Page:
How Does a GPU Differ From a CPU?

A modern System on Chip (SoC) often integrates both a Central Processing Unit (CPU) and a Graphics Processor Unit (GPU). They are designed differently depending on the type of data set they are more likely to be processing.

CPUs are optimised to execute large, heavily branched tasks on a few pieces of data at a time. A thread running on a CPU is often unique and is executed on its own, generally independent of all other threads. Any given processing element will process in just a single thread. Typical numbers of threads for a program on a CPU is commonly one to eight, up to a few tens at any period of time.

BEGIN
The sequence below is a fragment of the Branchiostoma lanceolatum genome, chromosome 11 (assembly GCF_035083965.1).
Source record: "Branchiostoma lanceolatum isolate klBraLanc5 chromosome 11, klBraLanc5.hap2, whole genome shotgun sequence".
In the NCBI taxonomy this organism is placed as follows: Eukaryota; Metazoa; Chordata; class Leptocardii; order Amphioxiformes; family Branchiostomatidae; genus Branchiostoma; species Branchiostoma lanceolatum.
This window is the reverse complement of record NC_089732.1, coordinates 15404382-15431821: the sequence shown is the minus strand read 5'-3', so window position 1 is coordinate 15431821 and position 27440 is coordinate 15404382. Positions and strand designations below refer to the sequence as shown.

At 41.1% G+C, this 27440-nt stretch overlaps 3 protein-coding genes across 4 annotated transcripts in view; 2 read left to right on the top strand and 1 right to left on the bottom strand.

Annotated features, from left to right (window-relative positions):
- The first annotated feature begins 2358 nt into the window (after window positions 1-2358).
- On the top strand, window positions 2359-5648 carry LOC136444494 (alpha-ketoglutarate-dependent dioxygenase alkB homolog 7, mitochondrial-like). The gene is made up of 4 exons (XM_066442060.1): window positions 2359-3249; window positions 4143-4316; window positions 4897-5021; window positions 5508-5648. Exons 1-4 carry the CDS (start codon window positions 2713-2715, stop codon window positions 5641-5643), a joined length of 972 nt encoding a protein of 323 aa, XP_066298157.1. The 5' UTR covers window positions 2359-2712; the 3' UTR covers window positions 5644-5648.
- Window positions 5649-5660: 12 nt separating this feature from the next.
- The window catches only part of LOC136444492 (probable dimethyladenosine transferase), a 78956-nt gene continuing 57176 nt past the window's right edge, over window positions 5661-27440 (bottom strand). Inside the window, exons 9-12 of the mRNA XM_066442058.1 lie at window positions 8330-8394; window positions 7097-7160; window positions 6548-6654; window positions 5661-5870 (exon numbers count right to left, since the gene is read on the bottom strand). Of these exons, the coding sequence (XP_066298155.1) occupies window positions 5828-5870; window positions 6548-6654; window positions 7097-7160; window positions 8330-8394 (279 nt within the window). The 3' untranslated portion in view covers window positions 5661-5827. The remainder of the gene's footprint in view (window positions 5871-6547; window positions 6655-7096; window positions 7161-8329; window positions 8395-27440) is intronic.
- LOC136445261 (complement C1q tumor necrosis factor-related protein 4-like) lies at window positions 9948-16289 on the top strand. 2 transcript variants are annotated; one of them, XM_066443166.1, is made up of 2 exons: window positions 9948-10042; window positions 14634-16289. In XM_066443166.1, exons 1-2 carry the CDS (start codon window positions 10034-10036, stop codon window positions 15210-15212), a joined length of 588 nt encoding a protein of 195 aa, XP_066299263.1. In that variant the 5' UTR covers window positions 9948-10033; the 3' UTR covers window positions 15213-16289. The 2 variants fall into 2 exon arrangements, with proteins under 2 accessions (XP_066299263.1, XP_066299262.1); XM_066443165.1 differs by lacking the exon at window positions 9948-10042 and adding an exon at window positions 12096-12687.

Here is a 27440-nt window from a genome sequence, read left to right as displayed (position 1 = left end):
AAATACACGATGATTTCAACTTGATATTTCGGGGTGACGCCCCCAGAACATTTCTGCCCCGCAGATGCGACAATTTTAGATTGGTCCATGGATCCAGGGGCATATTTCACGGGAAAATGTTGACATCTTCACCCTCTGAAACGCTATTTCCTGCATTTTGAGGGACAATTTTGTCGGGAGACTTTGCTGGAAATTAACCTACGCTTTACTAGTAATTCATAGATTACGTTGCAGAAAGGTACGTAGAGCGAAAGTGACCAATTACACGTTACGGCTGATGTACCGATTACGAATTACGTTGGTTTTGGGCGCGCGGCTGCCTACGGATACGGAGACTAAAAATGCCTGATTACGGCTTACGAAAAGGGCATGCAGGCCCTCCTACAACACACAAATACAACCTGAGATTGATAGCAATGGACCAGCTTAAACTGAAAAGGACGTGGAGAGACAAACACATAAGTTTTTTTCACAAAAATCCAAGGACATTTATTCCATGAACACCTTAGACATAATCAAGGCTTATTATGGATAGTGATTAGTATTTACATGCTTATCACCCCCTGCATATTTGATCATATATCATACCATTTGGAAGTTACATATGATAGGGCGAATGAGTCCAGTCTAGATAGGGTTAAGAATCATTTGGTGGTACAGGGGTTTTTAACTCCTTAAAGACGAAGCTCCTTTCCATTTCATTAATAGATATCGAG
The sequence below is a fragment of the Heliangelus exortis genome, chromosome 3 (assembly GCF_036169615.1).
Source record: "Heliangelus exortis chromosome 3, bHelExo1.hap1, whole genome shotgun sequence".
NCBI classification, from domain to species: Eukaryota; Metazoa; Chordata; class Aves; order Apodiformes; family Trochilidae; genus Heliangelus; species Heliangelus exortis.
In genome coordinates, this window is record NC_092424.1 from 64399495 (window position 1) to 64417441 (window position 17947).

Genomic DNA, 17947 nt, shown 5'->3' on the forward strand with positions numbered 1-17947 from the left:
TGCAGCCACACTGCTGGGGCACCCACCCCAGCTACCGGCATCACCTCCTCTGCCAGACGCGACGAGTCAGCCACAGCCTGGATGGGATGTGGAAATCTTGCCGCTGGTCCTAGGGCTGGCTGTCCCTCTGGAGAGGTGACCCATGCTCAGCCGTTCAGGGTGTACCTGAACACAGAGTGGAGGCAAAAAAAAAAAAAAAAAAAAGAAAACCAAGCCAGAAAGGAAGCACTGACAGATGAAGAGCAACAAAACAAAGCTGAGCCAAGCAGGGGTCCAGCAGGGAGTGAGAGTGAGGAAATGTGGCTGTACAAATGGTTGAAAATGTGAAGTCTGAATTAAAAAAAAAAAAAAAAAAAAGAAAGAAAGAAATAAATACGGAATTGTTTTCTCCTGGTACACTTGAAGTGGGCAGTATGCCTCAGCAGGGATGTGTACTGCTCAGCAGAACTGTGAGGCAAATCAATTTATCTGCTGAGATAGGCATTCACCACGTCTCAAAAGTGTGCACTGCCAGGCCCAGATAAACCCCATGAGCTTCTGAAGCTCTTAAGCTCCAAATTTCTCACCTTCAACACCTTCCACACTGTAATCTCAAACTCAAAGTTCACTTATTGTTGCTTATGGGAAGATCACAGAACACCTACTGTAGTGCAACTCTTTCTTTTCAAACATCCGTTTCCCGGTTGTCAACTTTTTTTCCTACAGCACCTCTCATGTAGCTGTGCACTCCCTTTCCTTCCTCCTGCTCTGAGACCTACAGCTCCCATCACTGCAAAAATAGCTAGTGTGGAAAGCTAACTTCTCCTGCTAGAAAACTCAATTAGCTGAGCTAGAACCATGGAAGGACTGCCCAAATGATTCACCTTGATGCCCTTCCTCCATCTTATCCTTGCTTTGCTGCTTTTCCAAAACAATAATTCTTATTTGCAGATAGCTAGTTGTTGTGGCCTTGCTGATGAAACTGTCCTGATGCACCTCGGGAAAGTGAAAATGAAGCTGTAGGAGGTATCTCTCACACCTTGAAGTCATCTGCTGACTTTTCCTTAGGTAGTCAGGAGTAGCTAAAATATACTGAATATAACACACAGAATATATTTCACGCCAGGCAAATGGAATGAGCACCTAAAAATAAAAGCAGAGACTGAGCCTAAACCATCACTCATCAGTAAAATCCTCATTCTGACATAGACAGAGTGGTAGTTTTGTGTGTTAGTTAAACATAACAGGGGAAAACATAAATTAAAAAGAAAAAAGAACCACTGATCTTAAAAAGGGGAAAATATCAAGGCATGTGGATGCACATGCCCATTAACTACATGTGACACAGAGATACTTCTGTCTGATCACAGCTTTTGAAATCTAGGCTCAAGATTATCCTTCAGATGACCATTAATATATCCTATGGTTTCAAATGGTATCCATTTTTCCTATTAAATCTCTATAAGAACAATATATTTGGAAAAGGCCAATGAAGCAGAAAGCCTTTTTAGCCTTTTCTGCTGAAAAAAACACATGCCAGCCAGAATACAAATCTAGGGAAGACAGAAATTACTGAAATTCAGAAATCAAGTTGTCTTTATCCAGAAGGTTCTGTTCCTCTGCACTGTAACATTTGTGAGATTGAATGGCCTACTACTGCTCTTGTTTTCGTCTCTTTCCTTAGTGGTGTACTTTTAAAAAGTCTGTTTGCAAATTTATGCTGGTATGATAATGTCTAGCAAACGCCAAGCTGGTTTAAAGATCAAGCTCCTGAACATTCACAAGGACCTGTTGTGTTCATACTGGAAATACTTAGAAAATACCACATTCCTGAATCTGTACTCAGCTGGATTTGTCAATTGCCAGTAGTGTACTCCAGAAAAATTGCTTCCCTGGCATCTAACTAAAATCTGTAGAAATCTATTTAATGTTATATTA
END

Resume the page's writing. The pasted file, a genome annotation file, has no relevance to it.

GPUs are optimised to work on the principle that the same piece of code will be executed in multiple threads, often numbering into the millions, to handle the large screen resolutions of today’s devices. These threads differ only in input and normally follow the exact same execution steps.